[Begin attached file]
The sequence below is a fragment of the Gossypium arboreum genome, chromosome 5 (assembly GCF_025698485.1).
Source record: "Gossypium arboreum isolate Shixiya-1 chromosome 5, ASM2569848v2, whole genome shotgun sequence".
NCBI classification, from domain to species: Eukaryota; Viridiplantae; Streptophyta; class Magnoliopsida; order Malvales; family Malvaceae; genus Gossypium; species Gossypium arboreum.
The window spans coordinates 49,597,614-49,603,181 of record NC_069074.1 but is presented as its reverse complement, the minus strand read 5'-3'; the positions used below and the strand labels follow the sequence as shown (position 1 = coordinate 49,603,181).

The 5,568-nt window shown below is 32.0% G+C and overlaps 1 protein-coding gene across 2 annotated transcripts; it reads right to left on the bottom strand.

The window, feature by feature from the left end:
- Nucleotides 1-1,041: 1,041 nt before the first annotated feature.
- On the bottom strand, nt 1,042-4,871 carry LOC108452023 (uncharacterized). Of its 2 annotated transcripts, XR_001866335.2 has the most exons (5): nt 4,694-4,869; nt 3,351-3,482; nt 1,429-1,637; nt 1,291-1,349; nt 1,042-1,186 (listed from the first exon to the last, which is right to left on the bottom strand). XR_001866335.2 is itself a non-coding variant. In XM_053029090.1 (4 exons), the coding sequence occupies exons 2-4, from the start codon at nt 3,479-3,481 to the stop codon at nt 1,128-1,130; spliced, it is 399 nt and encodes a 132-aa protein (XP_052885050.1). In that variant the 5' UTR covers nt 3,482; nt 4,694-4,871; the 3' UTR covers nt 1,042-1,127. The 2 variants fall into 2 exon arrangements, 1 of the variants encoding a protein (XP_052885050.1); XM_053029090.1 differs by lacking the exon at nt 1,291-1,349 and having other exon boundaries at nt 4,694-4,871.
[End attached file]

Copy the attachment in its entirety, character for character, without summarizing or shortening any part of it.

The sequence below is a fragment of the Gossypium arboreum genome, chromosome 5 (assembly GCF_025698485.1).
Source record: "Gossypium arboreum isolate Shixiya-1 chromosome 5, ASM2569848v2, whole genome shotgun sequence".
NCBI classification, from domain to species: Eukaryota; Viridiplantae; Streptophyta; class Magnoliopsida; order Malvales; family Malvaceae; genus Gossypium; species Gossypium arboreum.
The window spans coordinates 49,597,614-49,603,181 of record NC_069074.1 but is presented as its reverse complement, the minus strand read 5'-3'; the positions used below and the strand labels follow the sequence as shown (position 1 = coordinate 49,603,181).

The 5,568-nt window shown below is 32.0% G+C and overlaps 1 protein-coding gene across 2 annotated transcripts; it reads right to left on the bottom strand.

The window, feature by feature from the left end:
- Nucleotides 1-1,041: 1,041 nt before the first annotated feature.
- On the bottom strand, nt 1,042-4,871 carry LOC108452023 (uncharacterized). Of its 2 annotated transcripts, XR_001866335.2 has the most exons (5): nt 4,694-4,869; nt 3,351-3,482; nt 1,429-1,637; nt 1,291-1,349; nt 1,042-1,186 (listed from the first exon to the last, which is right to left on the bottom strand). XR_001866335.2 is itself a non-coding variant. In XM_053029090.1 (4 exons), the coding sequence occupies exons 2-4, from the start codon at nt 3,479-3,481 to the stop codon at nt 1,128-1,130; spliced, it is 399 nt and encodes a 132-aa protein (XP_052885050.1). In that variant the 5' UTR covers nt 3,482; nt 4,694-4,871; the 3' UTR covers nt 1,042-1,127. The 2 variants fall into 2 exon arrangements, 1 of the variants encoding a protein (XP_052885050.1); XM_053029090.1 differs by lacking the exon at nt 1,291-1,349 and having other exon boundaries at nt 4,694-4,871.